• Eat smaller meals.
  • Avoid spicy foods.
  • Limit dairy products if you are lactose intolerant.

Overall, during times of remission, your diet can remain flexible and should include a variety of foods from all food groups in order to maintain good nutrition.

If you are having difficulty identifying any trigger foods, your diet has become very limited, or you are losing weight without trying to, meet with a registered dietitian.

Bowel Rest

If you are experiencing severe symptoms without relief from other treatments, your doctor may prescribe bowel rest. This involves drinking only certain liquids or not eating or drinking anything for a few days. 

Bowel rest may be done at home but is sometimes done in the hospital while you receive nutrition through a feeding tube or an IV. In most cases, your symptoms will decrease as your digestive tract heals with the bowel rest.


While surgery does not cure ileocolitis or Crohn's disease, it can preserve portions of your intestines while giving you a better quality of life.

A 2012 study found that 60% of people with Crohn's disease had surgery at some time during 20 years with the condition. However, a 2021 study found the rate of surgery has been declining significantly.

If you are not responding to medications or diet changes and your ileocolitis symptoms are severely affecting your quality of life, you may be a candidate for surgery.

You might also require surgery if you develop any complications, such as a fistula (abnormal connection between two body cavities), fissure, intestinal obstruction, or life-threatening bleeding.

There are different types of surgery used to treat Crohn’s disease. However, it often involves removal of the diseased segment of the bowel (resection) and then joining the two ends of healthy bowel together (anastomosis). 

While surgery can put you in remission for many years, Crohn’s disease may return later in life.


There is no known cure for ileocolitis or Crohn’s disease. It is a chronic condition, although symptoms can vary over time and you may be in remission for several years at a time.

Sometimes you might have flare-ups that cause more severe symptoms and greatly impact your quality of life. However, with proper treatment, most people are able to lead productive lives.


Symptoms of ileocolitis can affect your quality of life, as well as your relationships and work life. However, talking to and seeking support from family, friends, therapists, and other healthcare professionals can help. 

Other coping strategies include becoming educated on your disease, problem-solving, and positive reevaluation of upsetting or stressful experiences. Additionally, you can improve your quality of life and reduce symptoms and complications by sticking to your treatment plan, avoiding possible triggers, and getting regular healthcare checkups.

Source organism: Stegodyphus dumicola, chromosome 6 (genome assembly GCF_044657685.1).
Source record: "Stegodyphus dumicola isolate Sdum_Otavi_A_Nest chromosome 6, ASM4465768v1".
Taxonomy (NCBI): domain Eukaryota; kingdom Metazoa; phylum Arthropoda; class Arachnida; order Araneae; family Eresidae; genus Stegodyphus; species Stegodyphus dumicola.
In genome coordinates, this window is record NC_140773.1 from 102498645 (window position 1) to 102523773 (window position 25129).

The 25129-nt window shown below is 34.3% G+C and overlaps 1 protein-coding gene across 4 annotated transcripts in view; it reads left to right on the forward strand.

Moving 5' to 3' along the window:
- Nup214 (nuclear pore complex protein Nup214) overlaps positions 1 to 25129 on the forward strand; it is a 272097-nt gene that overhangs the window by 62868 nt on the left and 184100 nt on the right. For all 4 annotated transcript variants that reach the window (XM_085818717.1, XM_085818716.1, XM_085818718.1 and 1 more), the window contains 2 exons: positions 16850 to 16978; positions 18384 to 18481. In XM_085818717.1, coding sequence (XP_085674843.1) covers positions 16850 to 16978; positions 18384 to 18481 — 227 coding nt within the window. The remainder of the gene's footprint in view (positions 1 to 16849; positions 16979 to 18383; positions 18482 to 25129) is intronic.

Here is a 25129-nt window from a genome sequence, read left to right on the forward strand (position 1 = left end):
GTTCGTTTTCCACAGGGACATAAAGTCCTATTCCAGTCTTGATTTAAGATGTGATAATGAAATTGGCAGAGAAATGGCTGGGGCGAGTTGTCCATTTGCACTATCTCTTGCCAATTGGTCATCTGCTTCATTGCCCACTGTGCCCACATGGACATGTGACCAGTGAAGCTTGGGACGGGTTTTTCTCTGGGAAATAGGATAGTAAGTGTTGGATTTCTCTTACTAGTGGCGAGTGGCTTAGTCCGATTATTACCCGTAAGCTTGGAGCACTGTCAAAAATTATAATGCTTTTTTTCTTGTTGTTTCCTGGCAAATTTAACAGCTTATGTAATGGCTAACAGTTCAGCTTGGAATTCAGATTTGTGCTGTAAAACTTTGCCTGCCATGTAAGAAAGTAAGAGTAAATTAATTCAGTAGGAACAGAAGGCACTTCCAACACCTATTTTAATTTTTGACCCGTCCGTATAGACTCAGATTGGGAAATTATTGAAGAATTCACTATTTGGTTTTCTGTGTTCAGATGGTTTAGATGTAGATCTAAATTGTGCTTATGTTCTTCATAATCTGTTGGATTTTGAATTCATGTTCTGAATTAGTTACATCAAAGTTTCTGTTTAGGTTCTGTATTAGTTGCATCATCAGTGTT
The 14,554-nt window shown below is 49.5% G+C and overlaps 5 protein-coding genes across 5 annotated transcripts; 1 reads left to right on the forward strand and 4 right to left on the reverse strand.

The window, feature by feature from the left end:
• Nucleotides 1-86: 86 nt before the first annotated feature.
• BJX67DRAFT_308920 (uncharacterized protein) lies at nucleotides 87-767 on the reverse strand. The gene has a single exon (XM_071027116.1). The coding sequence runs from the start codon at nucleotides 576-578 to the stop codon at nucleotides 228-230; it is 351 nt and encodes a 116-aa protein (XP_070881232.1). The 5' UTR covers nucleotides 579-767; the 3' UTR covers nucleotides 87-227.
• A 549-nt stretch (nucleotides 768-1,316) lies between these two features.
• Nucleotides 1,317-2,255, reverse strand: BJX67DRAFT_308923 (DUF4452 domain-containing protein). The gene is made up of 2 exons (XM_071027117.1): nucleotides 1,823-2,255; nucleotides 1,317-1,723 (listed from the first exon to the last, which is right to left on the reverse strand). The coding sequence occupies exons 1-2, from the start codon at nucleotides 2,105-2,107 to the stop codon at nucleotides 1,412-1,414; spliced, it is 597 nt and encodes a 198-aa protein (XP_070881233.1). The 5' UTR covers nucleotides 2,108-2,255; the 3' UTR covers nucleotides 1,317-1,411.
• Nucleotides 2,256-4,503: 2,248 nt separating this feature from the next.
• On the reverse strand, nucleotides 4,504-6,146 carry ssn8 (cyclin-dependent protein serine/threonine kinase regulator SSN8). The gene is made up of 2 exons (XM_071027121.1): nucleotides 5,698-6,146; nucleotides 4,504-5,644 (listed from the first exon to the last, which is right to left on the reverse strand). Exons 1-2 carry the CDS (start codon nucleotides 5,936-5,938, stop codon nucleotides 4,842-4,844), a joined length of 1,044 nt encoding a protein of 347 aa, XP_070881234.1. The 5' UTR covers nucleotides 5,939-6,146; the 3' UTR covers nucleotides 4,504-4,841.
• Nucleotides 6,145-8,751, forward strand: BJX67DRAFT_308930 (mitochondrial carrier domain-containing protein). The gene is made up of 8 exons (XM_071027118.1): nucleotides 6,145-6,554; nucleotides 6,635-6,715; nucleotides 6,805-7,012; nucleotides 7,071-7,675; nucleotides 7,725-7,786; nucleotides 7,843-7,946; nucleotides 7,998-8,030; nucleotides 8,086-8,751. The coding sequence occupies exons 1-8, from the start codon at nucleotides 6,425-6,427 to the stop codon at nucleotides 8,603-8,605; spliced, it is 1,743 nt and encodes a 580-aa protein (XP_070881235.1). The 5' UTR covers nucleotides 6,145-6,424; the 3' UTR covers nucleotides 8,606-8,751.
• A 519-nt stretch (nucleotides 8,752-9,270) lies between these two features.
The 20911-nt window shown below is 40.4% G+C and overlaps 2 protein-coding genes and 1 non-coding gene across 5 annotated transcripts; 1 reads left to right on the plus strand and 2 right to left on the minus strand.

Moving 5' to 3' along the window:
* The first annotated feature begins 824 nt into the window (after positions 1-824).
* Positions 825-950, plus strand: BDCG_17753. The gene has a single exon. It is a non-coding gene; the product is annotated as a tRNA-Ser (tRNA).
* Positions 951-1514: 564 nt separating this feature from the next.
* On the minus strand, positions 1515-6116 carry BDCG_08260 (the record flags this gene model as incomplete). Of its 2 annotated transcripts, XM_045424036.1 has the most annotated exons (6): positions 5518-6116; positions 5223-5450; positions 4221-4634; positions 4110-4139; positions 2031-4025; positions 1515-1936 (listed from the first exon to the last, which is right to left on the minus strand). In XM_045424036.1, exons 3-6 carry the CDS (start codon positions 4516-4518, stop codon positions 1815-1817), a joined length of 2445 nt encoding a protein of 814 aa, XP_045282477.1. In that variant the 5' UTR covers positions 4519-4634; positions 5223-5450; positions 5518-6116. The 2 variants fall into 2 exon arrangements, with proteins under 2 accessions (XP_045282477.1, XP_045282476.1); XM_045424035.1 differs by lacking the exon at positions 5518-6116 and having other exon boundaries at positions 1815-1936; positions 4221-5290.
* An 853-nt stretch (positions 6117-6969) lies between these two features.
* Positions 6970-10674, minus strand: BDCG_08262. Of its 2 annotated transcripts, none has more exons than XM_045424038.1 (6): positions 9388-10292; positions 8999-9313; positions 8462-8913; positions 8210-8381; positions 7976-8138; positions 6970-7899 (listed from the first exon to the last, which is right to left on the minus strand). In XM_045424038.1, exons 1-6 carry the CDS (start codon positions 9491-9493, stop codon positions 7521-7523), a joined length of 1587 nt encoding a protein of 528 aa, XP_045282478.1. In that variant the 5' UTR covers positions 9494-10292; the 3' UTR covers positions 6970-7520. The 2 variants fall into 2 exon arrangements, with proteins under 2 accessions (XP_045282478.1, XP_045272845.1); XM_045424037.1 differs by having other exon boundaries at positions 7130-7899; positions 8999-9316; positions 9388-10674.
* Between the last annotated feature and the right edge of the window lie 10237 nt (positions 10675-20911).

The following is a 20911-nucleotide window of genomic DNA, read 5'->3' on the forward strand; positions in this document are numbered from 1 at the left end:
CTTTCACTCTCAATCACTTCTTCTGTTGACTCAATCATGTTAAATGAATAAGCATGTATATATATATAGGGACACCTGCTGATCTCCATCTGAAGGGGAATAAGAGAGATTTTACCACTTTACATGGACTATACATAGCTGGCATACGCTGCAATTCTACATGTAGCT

Ileocolitis is the most common type of Crohn's disease. It displays chronic inflammation of the end of the small intestine and a portion of the large intestine. Symptoms often include diarrhea, abdominal pain or cramping, and weight loss.

There is no cure for the condition, which usually comes on gradually and worsens over time. Medications and surgery may be used to treat symptoms and complications.

A Word From Verywell

Living with a complex, chronic condition like ileocolitis can be very frustrating and challenging at times. Take charge of your disease by learning about available resources and reviewing the risks and benefits of all treatment options with your healthcare team. This can help you make informed decisions about your care and treatment plan.

By being a lifelong learner and working in partnership with your family, friends, and healthcare team, you can have a great quality of life.

9 Sources
Verywell Health uses only high-quality sources, including peer-reviewed studies, to support the facts within our articles. Read our editorial process to learn more about how we fact-check and keep our content accurate, reliable, and trustworthy.
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  3. National Institute of Diabetes and Digestive and Kidney Diseases. Diagnosis of Crohn’s disease.

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  5. National Institute of Diabetes and Digestive and Kidney Diseases. Eating, diet, & nutrition for Crohn’s disease.

  6. Crohn’s & Colitis Foundation. Crohn’s disease treatment options.

  7. Tsai L, Ma C, Dulai PS, Prokop LJ, Eisenstein S, Ramamoorthy SL, Feagan BG, Jairath V, Sandborn WJ, Singh S. Contemporary risk of surgery in patients with ulcerative colitis and Crohn's disease: A meta-analysis of population-based cohorts. Clin Gastroenterol Hepatol. 2021 Oct;19(10):2031-2045.e11. doi:10.1016/j.cgh.2020.10.039

  8. National Institute of Diabetes and Digestive and Kidney Diseases. Definition and facts for Crohn's disease.

  9. Crohn's and Colitis Foundation. Emotional factors fact sheet.

By Brittany Poulson, MDA, RDN, CD, CDCES
Brittany Poulson, MDA, RDN, CDCES, is a registered dietitian and certified diabetes care and education specialist.